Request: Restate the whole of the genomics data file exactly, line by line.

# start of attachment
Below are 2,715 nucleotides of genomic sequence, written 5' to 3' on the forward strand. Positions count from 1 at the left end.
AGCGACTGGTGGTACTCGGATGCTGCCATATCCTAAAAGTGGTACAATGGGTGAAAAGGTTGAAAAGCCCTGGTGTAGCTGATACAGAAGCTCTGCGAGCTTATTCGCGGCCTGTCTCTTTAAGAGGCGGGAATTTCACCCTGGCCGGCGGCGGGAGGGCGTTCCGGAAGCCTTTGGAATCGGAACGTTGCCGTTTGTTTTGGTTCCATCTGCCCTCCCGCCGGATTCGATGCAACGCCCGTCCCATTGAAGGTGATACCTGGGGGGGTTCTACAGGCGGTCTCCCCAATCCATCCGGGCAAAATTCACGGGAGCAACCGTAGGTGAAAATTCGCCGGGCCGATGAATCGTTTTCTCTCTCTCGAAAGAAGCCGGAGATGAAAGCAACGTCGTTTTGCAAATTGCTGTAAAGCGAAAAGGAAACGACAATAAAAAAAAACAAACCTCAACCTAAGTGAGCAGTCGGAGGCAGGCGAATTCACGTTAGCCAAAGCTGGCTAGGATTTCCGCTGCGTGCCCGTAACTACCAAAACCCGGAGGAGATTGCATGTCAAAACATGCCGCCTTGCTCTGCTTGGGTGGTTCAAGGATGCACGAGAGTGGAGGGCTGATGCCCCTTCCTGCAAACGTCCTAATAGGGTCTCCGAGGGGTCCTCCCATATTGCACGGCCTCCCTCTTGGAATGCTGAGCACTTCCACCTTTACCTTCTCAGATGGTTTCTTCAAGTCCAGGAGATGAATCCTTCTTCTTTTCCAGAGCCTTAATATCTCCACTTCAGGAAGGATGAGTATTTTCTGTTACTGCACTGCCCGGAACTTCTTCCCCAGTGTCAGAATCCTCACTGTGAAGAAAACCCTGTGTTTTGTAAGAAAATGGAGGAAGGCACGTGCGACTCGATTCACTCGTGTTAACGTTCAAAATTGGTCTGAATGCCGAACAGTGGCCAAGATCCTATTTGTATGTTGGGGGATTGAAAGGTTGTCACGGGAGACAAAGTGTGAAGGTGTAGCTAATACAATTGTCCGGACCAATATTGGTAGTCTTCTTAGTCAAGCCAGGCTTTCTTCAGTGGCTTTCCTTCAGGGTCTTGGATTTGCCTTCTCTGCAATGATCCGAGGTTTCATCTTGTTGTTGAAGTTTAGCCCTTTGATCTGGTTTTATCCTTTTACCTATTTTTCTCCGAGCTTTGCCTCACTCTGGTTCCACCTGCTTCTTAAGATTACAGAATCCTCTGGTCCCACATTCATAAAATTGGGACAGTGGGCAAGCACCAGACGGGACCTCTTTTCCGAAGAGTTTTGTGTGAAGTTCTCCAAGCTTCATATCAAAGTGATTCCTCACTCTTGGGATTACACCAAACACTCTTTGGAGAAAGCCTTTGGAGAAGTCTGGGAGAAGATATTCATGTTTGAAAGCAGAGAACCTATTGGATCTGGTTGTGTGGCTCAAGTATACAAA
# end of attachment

Below are 2,715 nucleotides of genomic sequence, written 5' to 3' on the forward strand. Positions count from 1 at the left end.
AGCGACTGGTGGTACTCGGATGCTGCCATATCCTAAAAGTGGTACAATGGGTGAAAAGGTTGAAAAGCCCTGGTGTAGCTGATACAGAAGCTCTGCGAGCTTATTCGCGGCCTGTCTCTTTAAGAGGCGGGAATTTCACCCTGGCCGGCGGCGGGAGGGCGTTCCGGAAGCCTTTGGAATCGGAACGTTGCCGTTTGTTTTGGTTCCATCTGCCCTCCCGCCGGATTCGATGCAACGCCCGTCCCATTGAAGGTGATACCTGGGGGGGTTCTACAGGCGGTCTCCCCAATCCATCCGGGCAAAATTCACGGGAGCAACCGTAGGTGAAAATTCGCCGGGCCGATGAATCGTTTTCTCTCTCTCGAAAGAAGCCGGAGATGAAAGCAACGTCGTTTTGCAAATTGCTGTAAAGCGAAAAGGAAACGACAATAAAAAAAAACAAACCTCAACCTAAGTGAGCAGTCGGAGGCAGGCGAATTCACGTTAGCCAAAGCTGGCTAGGATTTCCGCTGCGTGCCCGTAACTACCAAAACCCGGAGGAGATTGCATGTCAAAACATGCCGCCTTGCTCTGCTTGGGTGGTTCAAGGATGCACGAGAGTGGAGGGCTGATGCCCCTTCCTGCAAACGTCCTAATAGGGTCTCCGAGGGGTCCTCCCATATTGCACGGCCTCCCTCTTGGAATGCTGAGCACTTCCACCTTTACCTTCTCAGATGGTTTCTTCAAGTCCAGGAGATGAATCCTTCTTCTTTTCCAGAGCCTTAATATCTCCACTTCAGGAAGGATGAGTATTTTCTGTTACTGCACTGCCCGGAACTTCTTCCCCAGTGTCAGAATCCTCACTGTGAAGAAAACCCTGTGTTTTGTAAGAAAATGGAGGAAGGCACGTGCGACTCGATTCACTCGTGTTAACGTTCAAAATTGGTCTGAATGCCGAACAGTGGCCAAGATCCTATTTGTATGTTGGGGGATTGAAAGGTTGTCACGGGAGACAAAGTGTGAAGGTGTAGCTAATACAATTGTCCGGACCAATATTGGTAGTCTTCTTAGTCAAGCCAGGCTTTCTTCAGTGGCTTTCCTTCAGGGTCTTGGATTTGCCTTCTCTGCAATGATCCGAGGTTTCATCTTGTTGTTGAAGTTTAGCCCTTTGATCTGGTTTTATCCTTTTACCTATTTTTCTCCGAGCTTTGCCTCACTCTGGTTCCACCTGCTTCTTAAGATTACAGAATCCTCTGGTCCCACATTCATAAAATTGGGACAGTGGGCAAGCACCAGACGGGACCTCTTTTCCGAAGAGTTTTGTGTGAAGTTCTCCAAGCTTCATATCAAAGTGATTCCTCACTCTTGGGATTACACCAAACACTCTTTGGAGAAAGCCTTTGGAGAAGTCTGGGAGAAGATATTCATGTTTGAAAGCAGAGAACCTATTGGATCTGGTTGTGTGGCTCAAGTATACAAA